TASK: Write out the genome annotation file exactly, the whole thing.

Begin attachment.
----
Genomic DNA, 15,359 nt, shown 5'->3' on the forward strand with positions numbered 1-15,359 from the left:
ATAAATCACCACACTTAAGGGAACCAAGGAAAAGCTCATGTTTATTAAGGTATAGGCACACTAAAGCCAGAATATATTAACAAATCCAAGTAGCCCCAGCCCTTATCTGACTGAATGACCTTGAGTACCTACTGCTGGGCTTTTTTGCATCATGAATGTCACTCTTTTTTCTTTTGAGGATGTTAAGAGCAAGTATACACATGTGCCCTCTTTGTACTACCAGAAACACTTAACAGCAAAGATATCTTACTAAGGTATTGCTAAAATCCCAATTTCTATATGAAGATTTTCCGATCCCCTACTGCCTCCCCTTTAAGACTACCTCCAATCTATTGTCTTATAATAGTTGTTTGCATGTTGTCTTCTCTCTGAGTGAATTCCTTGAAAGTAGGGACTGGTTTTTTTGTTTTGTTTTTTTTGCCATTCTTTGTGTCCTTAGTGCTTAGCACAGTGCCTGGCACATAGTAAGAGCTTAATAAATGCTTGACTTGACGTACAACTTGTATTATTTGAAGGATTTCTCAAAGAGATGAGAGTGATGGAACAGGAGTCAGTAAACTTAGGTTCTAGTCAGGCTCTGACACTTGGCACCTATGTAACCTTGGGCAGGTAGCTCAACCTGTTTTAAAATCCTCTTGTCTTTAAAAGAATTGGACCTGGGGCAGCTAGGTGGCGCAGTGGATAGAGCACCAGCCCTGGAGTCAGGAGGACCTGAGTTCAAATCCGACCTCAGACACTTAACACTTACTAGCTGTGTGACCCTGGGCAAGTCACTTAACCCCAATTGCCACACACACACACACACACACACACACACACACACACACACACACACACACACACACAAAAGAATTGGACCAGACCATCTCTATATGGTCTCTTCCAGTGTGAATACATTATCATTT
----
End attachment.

Genomic DNA, 15,359 nt, shown 5'->3' on the forward strand with positions numbered 1-15,359 from the left:
ATAAATCACCACACTTAAGGGAACCAAGGAAAAGCTCATGTTTATTAAGGTATAGGCACACTAAAGCCAGAATATATTAACAAATCCAAGTAGCCCCAGCCCTTATCTGACTGAATGACCTTGAGTACCTACTGCTGGGCTTTTTTGCATCATGAATGTCACTCTTTTTTCTTTTGAGGATGTTAAGAGCAAGTATACACATGTGCCCTCTTTGTACTACCAGAAACACTTAACAGCAAAGATATCTTACTAAGGTATTGCTAAAATCCCAATTTCTATATGAAGATTTTCCGATCCCCTACTGCCTCCCCTTTAAGACTACCTCCAATCTATTGTCTTATAATAGTTGTTTGCATGTTGTCTTCTCTCTGAGTGAATTCCTTGAAAGTAGGGACTGGTTTTTTTGTTTTGTTTTTTTTGCCATTCTTTGTGTCCTTAGTGCTTAGCACAGTGCCTGGCACATAGTAAGAGCTTAATAAATGCTTGACTTGACGTACAACTTGTATTATTTGAAGGATTTCTCAAAGAGATGAGAGTGATGGAACAGGAGTCAGTAAACTTAGGTTCTAGTCAGGCTCTGACACTTGGCACCTATGTAACCTTGGGCAGGTAGCTCAACCTGTTTTAAAATCCTCTTGTCTTTAAAAGAATTGGACCTGGGGCAGCTAGGTGGCGCAGTGGATAGAGCACCAGCCCTGGAGTCAGGAGGACCTGAGTTCAAATCCGACCTCAGACACTTAACACTTACTAGCTGTGTGACCCTGGGCAAGTCACTTAACCCCAATTGCCACACACACACACACACACACACACACACACACACACACACACACACACACACACACAAAAGAATTGGACCAGACCATCTCTATATGGTCTCTTCCAGTGTGAATACATTATCATTT